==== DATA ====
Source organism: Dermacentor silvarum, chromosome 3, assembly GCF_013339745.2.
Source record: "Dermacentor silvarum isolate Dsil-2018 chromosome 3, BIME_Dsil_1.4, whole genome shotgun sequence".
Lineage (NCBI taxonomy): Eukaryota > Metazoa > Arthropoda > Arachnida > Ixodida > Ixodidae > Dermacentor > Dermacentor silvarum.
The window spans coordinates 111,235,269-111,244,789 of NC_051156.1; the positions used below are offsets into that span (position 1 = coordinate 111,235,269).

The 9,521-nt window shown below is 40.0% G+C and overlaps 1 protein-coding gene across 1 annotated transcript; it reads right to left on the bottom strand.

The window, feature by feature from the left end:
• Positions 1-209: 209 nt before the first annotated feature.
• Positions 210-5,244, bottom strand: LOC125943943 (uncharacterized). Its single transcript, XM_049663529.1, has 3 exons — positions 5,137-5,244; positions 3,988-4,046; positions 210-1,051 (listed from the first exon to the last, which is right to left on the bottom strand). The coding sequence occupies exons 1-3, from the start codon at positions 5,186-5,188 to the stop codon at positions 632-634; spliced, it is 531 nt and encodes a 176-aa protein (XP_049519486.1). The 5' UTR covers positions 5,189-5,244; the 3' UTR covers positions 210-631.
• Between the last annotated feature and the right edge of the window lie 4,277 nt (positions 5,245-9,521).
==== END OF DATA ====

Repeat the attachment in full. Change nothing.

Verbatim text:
Source organism: Dermacentor silvarum, chromosome 3, assembly GCF_013339745.2.
Source record: "Dermacentor silvarum isolate Dsil-2018 chromosome 3, BIME_Dsil_1.4, whole genome shotgun sequence".
Lineage (NCBI taxonomy): Eukaryota > Metazoa > Arthropoda > Arachnida > Ixodida > Ixodidae > Dermacentor > Dermacentor silvarum.
The window spans coordinates 111,235,269-111,244,789 of NC_051156.1; the positions used below are offsets into that span (position 1 = coordinate 111,235,269).

The 9,521-nt window shown below is 40.0% G+C and overlaps 1 protein-coding gene across 1 annotated transcript; it reads right to left on the bottom strand.

The window, feature by feature from the left end:
• Positions 1-209: 209 nt before the first annotated feature.
• Positions 210-5,244, bottom strand: LOC125943943 (uncharacterized). Its single transcript, XM_049663529.1, has 3 exons — positions 5,137-5,244; positions 3,988-4,046; positions 210-1,051 (listed from the first exon to the last, which is right to left on the bottom strand). The coding sequence occupies exons 1-3, from the start codon at positions 5,186-5,188 to the stop codon at positions 632-634; spliced, it is 531 nt and encodes a 176-aa protein (XP_049519486.1). The 5' UTR covers positions 5,189-5,244; the 3' UTR covers positions 210-631.
• Between the last annotated feature and the right edge of the window lie 4,277 nt (positions 5,245-9,521).